Tuesday, May 2, 2017

Three dead in Air Ambulance crash in Amarillo TX privateofficer.com

 

Amarillo TX May 2 2017 National Transportation Safety Board investigators are in Amarillo to determine the cause of Saturday’s Rico Air Ambulance crash that killed three just south of Rick Husband Amarillo International Airport. On Sunday they said they have preliminary evidence that the pilot was in contact with Air Traffic Control prior to the crash, and that certain avionic devices installed on the plane may contain critical information stored in memory that could help determine the cause.
The names of the victims were finally released Sunday evening by the Amarillo Police Department following some confusion over which agency would be responsible for the task.
Robin Shaw was the aircraft’s pilot, and he was accompanied on the fatal flight by air nurses Misty Nicholson and Scott Riola. The only age APD has is for Nicholson, who was 38, Sgt. Brent Barbee said. Barbee also confirmed that both flight nurses were Rico Air employees.
Aside from that, APD had no additional information about where the crew members lived. According to KCEN-TV in Temple, Texas, Riola was from nearby Cameron, a fact they reported after being contacted by Riola’s family members who live in Cameron.
Rico Aviation is a fixed-wing air ambulance company home-owned and operated in Amarillo. Aviation veteran Richard Coon is Rico’s president. The flight was on its way to Clovis, N.M., at the time of the crash, according to Federal Aviation Administration Mid-States Public Affairs Manager Lynn Lunsford.
Shortly after takeoff around 12:30 a.m. Saturday, the air ambulance crashed into a grassy field along railroad tracks near Pullman Road and Southeast Third Avenue, just south of the airport, according to officials.
NTSB investigator Lindberg held a media conference Sunday at the airport where he said that the single-engine Pilatus PC-12 did not have the same kind of commercial “black box” recording device installed like those required on commercial airliners.
However, he said, during their preliminary field investigation the NTSB determined that there were avionic devices installed in the Pilatus that have a certain amount of memory that can be downloaded, which may offer important clues.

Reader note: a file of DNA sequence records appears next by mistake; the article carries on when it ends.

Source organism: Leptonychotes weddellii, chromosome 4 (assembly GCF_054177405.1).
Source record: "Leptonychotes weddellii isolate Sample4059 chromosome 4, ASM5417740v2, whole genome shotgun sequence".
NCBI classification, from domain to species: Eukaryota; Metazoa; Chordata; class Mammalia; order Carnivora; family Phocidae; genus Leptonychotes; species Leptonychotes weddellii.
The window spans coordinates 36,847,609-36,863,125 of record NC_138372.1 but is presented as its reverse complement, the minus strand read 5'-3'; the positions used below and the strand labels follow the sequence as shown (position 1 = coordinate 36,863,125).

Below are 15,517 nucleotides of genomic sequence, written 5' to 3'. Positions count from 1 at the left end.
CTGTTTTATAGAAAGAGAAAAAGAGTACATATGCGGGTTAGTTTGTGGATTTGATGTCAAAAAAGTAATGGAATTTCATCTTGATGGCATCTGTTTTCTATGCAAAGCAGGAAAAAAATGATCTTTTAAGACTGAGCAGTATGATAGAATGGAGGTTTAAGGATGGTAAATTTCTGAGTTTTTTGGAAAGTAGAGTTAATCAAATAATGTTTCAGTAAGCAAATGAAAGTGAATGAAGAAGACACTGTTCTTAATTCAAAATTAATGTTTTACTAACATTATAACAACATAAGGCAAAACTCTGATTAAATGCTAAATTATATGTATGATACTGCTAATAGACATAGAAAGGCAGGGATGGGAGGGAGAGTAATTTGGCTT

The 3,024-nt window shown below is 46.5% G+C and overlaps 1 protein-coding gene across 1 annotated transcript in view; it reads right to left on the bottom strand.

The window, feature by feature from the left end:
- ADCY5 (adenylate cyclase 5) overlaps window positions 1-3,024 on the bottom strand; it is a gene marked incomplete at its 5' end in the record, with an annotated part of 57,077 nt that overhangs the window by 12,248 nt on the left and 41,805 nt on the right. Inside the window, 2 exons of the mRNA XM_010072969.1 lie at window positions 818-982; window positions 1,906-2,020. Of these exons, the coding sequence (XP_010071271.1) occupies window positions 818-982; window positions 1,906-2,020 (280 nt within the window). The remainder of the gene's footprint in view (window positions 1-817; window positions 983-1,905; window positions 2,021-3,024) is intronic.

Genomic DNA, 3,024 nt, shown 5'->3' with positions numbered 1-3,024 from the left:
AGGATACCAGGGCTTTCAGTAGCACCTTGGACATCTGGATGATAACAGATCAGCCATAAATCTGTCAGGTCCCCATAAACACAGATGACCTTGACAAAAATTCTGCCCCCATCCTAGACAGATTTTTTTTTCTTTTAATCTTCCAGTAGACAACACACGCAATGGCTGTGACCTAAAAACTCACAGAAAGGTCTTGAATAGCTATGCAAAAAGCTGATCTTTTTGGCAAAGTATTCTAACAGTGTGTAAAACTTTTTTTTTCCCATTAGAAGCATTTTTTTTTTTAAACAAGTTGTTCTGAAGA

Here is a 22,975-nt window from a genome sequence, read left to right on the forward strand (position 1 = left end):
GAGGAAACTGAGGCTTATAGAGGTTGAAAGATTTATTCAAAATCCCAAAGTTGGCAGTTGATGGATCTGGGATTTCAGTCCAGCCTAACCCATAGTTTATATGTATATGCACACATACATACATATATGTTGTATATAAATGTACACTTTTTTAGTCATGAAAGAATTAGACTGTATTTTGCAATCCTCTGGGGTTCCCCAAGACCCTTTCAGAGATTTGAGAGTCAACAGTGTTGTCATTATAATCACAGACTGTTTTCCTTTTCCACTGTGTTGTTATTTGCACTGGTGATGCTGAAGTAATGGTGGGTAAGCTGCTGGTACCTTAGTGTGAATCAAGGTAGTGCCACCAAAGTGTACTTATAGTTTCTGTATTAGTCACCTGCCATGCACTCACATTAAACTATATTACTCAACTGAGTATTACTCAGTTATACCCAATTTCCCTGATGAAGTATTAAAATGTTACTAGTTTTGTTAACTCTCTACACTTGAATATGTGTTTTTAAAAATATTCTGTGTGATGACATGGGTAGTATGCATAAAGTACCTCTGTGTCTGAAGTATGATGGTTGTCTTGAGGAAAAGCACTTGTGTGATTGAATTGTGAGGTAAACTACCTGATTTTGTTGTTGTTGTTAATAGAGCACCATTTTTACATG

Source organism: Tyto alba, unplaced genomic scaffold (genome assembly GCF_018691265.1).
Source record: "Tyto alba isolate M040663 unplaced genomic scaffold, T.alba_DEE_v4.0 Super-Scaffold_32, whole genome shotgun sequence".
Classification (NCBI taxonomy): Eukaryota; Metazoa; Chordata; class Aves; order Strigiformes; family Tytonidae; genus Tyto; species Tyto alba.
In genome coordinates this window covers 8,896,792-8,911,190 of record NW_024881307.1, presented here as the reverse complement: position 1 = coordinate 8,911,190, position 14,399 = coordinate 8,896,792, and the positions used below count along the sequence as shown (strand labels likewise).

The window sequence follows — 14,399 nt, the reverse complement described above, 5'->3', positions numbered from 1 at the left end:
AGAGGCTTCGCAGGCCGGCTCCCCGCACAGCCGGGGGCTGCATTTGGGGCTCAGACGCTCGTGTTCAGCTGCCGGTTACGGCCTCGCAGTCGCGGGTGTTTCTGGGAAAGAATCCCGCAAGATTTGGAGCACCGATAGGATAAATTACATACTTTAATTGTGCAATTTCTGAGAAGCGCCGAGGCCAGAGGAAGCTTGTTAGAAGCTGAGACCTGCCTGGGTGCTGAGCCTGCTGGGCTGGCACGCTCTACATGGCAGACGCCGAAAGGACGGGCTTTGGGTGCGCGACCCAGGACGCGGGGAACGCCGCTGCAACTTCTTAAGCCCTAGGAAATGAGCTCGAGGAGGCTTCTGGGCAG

The investigation is being led by the NTSB by Lindberg from its Dallas office with the support of the Federal Aviation Administration, Switzerland’s Pilatus Aircraft, the plane’s manufacturer, and Pratt & Whitney, the engine maker.
The Pilatus PC-12, with registration number N933DC, was being operated as an air ambulance by Rico Aviation at the time of the crash with one pilot and two flight nurses on board, Lindberg said. Investigators have so far worked the crash site to document aircraft parts, to examine the engine, and to meet with the operator, he said. After documenting all of the aircraft material at the site, Lindberg said the plane’s parts will be moved to a more secure location for an extensive examination.
Until that time the NTSB will offer no preliminary cause of the crash nor will they speculate, he said. Investigators plan to be on the scene of the crash for at least four more days, he said, and in about one week the agency may issue a preliminary report.
At the time of the crash, light rain was falling through a 23 mph wind — with gusts up to 31 mph — at 12:53 a.m. Saturday at the airport, with visibility at about 10 miles, according to National Weather Service Amarillo meteorologist Trent Hoffeditz.

Lindberg urged anyone who may have witnessed the crash to contact the NTSB by email at witness@ntsb.gov or to call local law enforcement.

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